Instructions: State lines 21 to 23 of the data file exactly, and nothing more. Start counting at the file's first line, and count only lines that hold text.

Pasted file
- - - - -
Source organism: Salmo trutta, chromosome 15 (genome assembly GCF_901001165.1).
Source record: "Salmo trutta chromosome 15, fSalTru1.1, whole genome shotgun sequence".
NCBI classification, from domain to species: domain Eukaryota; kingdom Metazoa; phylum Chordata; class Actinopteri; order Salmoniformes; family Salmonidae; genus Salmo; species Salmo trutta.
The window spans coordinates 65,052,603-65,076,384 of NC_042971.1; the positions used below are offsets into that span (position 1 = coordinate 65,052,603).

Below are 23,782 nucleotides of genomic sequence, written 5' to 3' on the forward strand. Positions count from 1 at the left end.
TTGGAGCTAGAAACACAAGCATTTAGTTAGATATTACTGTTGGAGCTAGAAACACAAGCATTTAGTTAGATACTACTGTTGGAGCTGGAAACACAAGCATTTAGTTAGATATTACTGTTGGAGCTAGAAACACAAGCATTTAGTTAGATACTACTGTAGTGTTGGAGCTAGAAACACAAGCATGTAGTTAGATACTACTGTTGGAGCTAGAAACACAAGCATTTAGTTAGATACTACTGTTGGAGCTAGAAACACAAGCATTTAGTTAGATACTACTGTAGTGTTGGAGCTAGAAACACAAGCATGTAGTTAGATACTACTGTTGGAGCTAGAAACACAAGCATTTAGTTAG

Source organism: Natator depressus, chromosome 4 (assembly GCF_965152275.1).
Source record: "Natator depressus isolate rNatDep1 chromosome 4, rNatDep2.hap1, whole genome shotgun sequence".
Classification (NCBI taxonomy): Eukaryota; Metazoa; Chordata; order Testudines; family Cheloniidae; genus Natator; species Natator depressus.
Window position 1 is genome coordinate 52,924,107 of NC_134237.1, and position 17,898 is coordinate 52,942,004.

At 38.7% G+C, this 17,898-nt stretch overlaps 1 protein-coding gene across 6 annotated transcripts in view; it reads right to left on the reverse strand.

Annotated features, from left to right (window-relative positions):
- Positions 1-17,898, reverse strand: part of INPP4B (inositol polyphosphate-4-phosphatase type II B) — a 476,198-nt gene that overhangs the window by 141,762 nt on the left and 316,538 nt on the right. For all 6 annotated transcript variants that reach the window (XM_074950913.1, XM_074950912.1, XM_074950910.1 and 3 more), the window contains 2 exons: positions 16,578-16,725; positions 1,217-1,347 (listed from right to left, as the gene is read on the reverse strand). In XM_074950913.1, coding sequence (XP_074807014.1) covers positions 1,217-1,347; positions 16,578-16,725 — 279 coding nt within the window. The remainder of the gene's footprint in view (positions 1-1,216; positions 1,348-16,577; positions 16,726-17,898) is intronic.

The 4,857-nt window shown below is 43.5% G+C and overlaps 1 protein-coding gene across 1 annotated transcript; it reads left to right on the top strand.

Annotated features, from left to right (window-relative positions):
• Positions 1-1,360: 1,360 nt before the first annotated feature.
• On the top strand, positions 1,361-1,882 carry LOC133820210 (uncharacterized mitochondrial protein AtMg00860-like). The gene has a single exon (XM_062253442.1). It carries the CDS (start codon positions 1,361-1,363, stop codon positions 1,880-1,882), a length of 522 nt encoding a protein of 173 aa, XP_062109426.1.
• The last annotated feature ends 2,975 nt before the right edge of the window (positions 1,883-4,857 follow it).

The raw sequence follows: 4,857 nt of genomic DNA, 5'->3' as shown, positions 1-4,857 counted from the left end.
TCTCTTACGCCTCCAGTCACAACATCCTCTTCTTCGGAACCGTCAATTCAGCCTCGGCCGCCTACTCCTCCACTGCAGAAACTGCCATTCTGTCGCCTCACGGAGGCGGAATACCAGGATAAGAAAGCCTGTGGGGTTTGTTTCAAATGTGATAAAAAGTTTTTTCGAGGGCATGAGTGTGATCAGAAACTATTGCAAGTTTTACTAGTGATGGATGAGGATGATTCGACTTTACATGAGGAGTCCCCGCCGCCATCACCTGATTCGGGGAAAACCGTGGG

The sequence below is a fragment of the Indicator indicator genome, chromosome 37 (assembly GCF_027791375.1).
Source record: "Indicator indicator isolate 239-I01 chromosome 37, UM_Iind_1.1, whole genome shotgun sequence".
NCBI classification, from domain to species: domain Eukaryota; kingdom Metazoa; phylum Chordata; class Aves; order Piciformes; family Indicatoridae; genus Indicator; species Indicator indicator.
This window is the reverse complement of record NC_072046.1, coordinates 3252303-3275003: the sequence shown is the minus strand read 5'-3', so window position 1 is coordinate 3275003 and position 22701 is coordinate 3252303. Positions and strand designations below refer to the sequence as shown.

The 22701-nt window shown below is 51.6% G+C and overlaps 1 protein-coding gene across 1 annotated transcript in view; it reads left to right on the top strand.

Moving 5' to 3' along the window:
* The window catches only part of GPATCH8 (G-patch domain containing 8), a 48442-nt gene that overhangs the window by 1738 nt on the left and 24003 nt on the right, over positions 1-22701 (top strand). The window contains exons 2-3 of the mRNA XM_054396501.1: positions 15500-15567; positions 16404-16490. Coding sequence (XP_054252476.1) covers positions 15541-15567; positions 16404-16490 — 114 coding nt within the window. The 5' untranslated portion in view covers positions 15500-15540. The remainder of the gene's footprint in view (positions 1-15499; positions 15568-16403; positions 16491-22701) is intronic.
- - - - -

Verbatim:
The sequence below is a fragment of the Indicator indicator genome, chromosome 37 (assembly GCF_027791375.1).
Source record: "Indicator indicator isolate 239-I01 chromosome 37, UM_Iind_1.1, whole genome shotgun sequence".
NCBI classification, from domain to species: domain Eukaryota; kingdom Metazoa; phylum Chordata; class Aves; order Piciformes; family Indicatoridae; genus Indicator; species Indicator indicator.